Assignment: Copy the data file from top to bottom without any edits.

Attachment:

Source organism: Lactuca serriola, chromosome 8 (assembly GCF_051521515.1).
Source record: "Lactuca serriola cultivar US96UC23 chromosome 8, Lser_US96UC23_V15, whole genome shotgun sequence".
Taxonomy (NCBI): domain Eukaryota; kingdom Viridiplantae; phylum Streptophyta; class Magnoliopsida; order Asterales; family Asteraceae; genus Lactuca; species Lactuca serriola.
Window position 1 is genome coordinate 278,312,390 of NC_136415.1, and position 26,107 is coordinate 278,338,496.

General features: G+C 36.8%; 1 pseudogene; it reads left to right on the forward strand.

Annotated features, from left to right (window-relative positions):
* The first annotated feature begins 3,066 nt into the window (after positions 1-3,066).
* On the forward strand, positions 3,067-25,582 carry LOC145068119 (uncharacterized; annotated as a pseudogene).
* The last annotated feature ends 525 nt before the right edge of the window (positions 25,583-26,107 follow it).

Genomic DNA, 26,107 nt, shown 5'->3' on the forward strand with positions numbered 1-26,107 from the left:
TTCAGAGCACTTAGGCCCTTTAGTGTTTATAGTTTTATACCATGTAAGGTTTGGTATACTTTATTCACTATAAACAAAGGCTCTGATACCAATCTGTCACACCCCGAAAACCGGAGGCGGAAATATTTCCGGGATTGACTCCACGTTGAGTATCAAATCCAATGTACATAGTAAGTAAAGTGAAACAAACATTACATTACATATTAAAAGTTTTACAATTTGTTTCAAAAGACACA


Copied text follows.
Source organism: Lactuca serriola, chromosome 8 (assembly GCF_051521515.1).
Source record: "Lactuca serriola cultivar US96UC23 chromosome 8, Lser_US96UC23_V15, whole genome shotgun sequence".
Taxonomy (NCBI): domain Eukaryota; kingdom Viridiplantae; phylum Streptophyta; class Magnoliopsida; order Asterales; family Asteraceae; genus Lactuca; species Lactuca serriola.
Window position 1 is genome coordinate 278,312,390 of NC_136415.1, and position 26,107 is coordinate 278,338,496.

General features: G+C 36.8%; 1 pseudogene; it reads left to right on the forward strand.

Annotated features, from left to right (window-relative positions):
* The first annotated feature begins 3,066 nt into the window (after positions 1-3,066).
* On the forward strand, positions 3,067-25,582 carry LOC145068119 (uncharacterized; annotated as a pseudogene).
* The last annotated feature ends 525 nt before the right edge of the window (positions 25,583-26,107 follow it).

Genomic DNA, 26,107 nt, shown 5'->3' on the forward strand with positions numbered 1-26,107 from the left:
TTCAGAGCACTTAGGCCCTTTAGTGTTTATAGTTTTATACCATGTAAGGTTTGGTATACTTTATTCACTATAAACAAAGGCTCTGATACCAATCTGTCACACCCCGAAAACCGGAGGCGGAAATATTTCCGGGATTGACTCCACGTTGAGTATCAAATCCAATGTACATAGTAAGTAAAGTGAAACAAACATTACATTACATATTAAAAGTTTTACAATTTGTTTCAAAAGACACA